The first example (at left) is almost identical to the Edick apron, although in this case, there was no provenance documented in the original museum records and, unlike the Edick apron, there is no name inscribed within the ovals on the upper flap; they are left blank. However, its resemblance is uncanny and its possible relationship was brought to my attention by first seeing the Edick apron in Bespangled, Painted and Embroidered by Barbara Franco. The layout, the materials, the colors, the Germanic fraktur-style lettering, and the overall artistic style all point to a possibility that the aprons are from the same artist, or at least a close copy from a similar time period.
The second apron (below at right) is also similar to the Edick apron and gives much more detail: an inscription under the flap states that it was "used to raise Brother Ralph Hankins, Tammany Lodge No. 83, November 16, 1807." St. Tammany Lodge was founded in 1800 near what is now Milanville, Pennsylvania—a 45 mile distance from Deposit, New York (the latter location being the origin of Edick’s apron).
Like the two other aprons, it is hand painted and inked on silk with various Masonic symbols - most prominently the personification of Hope standing beside her anchor. On the rounded flap is an all-seeing eye flanked by two cherubim holding cloth banners that spell out Sanctum and Sanctorum. The entire scene is stylistically reminiscent of the aforementioned aprons, the common design of other Masonic aprons of that era notwithstanding.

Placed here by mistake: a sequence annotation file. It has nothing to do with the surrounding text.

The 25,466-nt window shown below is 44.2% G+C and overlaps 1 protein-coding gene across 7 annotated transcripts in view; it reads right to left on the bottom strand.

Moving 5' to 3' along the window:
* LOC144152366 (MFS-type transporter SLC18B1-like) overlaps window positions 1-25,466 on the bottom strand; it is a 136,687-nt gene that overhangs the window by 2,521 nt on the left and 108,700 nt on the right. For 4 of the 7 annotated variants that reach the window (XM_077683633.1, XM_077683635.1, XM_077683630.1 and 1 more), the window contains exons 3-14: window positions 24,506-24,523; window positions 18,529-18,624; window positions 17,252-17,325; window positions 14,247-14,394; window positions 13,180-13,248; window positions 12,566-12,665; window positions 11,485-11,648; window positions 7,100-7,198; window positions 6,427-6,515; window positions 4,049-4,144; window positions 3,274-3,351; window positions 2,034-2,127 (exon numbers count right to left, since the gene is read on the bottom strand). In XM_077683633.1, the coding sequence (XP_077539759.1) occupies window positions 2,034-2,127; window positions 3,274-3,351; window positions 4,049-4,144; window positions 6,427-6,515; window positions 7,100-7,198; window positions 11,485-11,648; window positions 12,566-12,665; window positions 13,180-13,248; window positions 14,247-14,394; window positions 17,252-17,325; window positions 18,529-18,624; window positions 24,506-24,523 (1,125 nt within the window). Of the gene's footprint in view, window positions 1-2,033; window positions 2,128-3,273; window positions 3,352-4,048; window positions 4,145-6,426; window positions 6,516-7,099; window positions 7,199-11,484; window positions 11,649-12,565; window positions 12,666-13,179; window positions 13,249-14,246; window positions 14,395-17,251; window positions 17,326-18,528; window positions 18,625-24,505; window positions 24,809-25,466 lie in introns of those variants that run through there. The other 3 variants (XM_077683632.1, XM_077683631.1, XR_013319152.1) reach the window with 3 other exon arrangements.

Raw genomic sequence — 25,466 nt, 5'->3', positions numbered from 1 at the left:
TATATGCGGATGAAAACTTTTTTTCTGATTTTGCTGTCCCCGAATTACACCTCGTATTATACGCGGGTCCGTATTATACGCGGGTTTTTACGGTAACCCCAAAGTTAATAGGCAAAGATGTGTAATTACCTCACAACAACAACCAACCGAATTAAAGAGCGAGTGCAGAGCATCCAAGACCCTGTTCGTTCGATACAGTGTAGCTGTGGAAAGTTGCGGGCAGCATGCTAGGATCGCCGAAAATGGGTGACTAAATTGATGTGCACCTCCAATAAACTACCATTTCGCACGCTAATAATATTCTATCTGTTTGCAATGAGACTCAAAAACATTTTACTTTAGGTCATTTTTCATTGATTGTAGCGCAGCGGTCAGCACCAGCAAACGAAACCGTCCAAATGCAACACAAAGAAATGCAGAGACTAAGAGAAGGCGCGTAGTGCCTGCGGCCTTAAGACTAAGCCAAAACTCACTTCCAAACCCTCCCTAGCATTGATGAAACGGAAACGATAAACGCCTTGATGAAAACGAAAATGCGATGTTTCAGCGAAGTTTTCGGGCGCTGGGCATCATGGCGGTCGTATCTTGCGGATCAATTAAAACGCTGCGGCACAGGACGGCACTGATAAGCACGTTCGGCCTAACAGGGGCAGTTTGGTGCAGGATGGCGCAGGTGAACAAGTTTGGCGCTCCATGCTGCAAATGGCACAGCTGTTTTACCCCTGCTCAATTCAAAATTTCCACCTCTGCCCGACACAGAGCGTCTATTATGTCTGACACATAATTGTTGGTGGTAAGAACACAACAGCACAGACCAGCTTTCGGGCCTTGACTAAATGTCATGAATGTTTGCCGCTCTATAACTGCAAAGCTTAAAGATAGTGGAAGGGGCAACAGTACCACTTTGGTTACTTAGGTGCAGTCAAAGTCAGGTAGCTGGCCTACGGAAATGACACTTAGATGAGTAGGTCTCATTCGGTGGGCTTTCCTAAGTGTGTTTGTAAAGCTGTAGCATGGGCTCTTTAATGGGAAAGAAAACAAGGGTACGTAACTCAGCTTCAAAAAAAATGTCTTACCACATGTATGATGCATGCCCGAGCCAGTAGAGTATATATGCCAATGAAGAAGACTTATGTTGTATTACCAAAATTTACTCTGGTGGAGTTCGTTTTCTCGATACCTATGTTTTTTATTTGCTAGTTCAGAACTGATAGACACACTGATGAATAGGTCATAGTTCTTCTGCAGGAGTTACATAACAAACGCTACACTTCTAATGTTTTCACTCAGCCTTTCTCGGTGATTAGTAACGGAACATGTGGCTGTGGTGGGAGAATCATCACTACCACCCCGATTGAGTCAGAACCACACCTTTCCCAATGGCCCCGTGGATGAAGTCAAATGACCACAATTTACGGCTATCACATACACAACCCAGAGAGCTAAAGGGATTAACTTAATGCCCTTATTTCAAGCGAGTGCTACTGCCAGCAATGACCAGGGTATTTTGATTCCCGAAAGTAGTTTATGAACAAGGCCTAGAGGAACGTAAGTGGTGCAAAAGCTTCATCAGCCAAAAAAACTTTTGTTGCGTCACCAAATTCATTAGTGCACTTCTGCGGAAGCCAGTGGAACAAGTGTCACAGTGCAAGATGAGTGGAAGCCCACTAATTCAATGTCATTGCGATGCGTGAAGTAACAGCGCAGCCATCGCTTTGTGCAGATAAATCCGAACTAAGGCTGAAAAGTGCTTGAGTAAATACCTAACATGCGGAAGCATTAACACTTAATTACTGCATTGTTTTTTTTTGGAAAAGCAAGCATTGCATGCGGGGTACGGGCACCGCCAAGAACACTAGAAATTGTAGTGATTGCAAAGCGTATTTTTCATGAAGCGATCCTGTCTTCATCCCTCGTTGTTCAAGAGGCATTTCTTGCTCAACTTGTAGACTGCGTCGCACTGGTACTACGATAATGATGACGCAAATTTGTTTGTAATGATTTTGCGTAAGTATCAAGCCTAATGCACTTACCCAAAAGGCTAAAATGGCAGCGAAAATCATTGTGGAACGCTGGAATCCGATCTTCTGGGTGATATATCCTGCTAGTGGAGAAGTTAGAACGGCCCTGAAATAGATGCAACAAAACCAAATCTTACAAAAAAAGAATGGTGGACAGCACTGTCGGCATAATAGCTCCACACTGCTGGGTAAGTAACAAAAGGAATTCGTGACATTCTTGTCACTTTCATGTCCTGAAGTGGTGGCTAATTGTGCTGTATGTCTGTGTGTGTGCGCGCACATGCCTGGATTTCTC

While there are many stylistic similarities—particularly the cherubim and the calligraphy (Sanctum and Sanctorum) upon the festoons in their tiny hands, it is my belief, due to slight artistic differences, that this apron may not have originated from the same maker as Edick’s. However, it is most certainly from the same general location, and resembles the Palatine German decorative art motifs common in Edick’s birthplace of German Flats, Herkimer County, NY. As observed by Franco, “Edick’s apron is a Germanic interpretation of a popular Masonic design which appeared in English and American engravings between 1790 and 1815.” I do believe the two aprons within the possession of the Henry W. Coil Museum and Library can be classified in this same category.
Have you ever seen another apron decorated like this? Please let us know in a comment below. And, to see the Edick apron in person, visit the Inspired by Fashion exhibition before March 24, 2012.
Top Left: Masonic Apron, 1800-1820, New York. Collection of the Scottish Rite Masonic Museum & Library, gift of J. Earl Edick, 76.22. Photograph by Windsor Conservation.
Top Right: Masonic Apron, 1800-1820, probably New York. Collection of the Scottish Rite Masonic Museum & Library, Special Acquisitions Fund, 84.15. Photograph by David Bohl.
Bottom photos: Courtesy of Adam Kendall, Collections Manager at the Henry W. Coil Library & Museum of Freemasonry, www.masonicheritage.org.
Reference: Barbara Franco, Bespangled, Painted & Embroidered: Decorated Masonic Aprons in America, 1790-1850, Lexington, MA: Museum of Our National Heritage, 1980.